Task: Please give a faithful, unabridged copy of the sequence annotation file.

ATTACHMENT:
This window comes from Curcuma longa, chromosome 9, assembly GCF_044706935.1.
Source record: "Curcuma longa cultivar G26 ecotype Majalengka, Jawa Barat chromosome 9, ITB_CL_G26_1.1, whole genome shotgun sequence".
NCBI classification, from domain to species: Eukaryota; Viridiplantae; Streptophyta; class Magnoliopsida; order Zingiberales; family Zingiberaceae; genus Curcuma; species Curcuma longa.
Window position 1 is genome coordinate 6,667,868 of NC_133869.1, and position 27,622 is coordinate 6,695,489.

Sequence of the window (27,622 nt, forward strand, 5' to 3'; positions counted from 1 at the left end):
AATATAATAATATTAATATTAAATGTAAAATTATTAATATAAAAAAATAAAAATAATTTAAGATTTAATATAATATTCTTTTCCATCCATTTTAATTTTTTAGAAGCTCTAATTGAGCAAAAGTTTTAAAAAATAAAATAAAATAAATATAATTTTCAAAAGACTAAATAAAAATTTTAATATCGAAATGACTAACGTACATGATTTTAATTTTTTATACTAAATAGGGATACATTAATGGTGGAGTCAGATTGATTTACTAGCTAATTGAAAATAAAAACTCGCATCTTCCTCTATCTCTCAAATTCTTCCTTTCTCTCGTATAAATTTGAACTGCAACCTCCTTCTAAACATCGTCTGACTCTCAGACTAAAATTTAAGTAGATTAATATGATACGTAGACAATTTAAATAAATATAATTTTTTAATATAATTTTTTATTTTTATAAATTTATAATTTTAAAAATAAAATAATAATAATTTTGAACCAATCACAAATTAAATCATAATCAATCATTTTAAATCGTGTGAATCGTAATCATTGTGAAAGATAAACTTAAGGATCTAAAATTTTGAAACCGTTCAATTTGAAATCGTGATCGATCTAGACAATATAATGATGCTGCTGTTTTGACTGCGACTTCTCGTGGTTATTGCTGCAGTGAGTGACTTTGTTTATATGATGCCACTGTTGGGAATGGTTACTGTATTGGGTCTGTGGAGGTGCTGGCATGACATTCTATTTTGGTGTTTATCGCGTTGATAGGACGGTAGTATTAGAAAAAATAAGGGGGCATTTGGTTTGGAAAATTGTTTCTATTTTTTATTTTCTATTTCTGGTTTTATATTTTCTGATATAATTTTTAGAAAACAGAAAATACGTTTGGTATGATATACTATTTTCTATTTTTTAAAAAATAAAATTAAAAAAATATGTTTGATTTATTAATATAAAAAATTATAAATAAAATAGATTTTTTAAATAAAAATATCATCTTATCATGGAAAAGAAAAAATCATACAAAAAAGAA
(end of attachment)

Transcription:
This window comes from Curcuma longa, chromosome 9, assembly GCF_044706935.1.
Source record: "Curcuma longa cultivar G26 ecotype Majalengka, Jawa Barat chromosome 9, ITB_CL_G26_1.1, whole genome shotgun sequence".
NCBI classification, from domain to species: Eukaryota; Viridiplantae; Streptophyta; class Magnoliopsida; order Zingiberales; family Zingiberaceae; genus Curcuma; species Curcuma longa.
Window position 1 is genome coordinate 6,667,868 of NC_133869.1, and position 27,622 is coordinate 6,695,489.

Sequence of the window (27,622 nt, forward strand, 5' to 3'; positions counted from 1 at the left end):
AATATAATAATATTAATATTAAATGTAAAATTATTAATATAAAAAAATAAAAATAATTTAAGATTTAATATAATATTCTTTTCCATCCATTTTAATTTTTTAGAAGCTCTAATTGAGCAAAAGTTTTAAAAAATAAAATAAAATAAATATAATTTTCAAAAGACTAAATAAAAATTTTAATATCGAAATGACTAACGTACATGATTTTAATTTTTTATACTAAATAGGGATACATTAATGGTGGAGTCAGATTGATTTACTAGCTAATTGAAAATAAAAACTCGCATCTTCCTCTATCTCTCAAATTCTTCCTTTCTCTCGTATAAATTTGAACTGCAACCTCCTTCTAAACATCGTCTGACTCTCAGACTAAAATTTAAGTAGATTAATATGATACGTAGACAATTTAAATAAATATAATTTTTTAATATAATTTTTTATTTTTATAAATTTATAATTTTAAAAATAAAATAATAATAATTTTGAACCAATCACAAATTAAATCATAATCAATCATTTTAAATCGTGTGAATCGTAATCATTGTGAAAGATAAACTTAAGGATCTAAAATTTTGAAACCGTTCAATTTGAAATCGTGATCGATCTAGACAATATAATGATGCTGCTGTTTTGACTGCGACTTCTCGTGGTTATTGCTGCAGTGAGTGACTTTGTTTATATGATGCCACTGTTGGGAATGGTTACTGTATTGGGTCTGTGGAGGTGCTGGCATGACATTCTATTTTGGTGTTTATCGCGTTGATAGGACGGTAGTATTAGAAAAAATAAGGGGGCATTTGGTTTGGAAAATTGTTTCTATTTTTTATTTTCTATTTCTGGTTTTATATTTTCTGATATAATTTTTAGAAAACAGAAAATACGTTTGGTATGATATACTATTTTCTATTTTTTAAAAAATAAAATTAAAAAAATATGTTTGATTTATTAATATAAAAAATTATAAATAAAATAGATTTTTTAAATAAAAATATCATCTTATCATGGAAAAGAAAAAATCATACAAAAAAGAA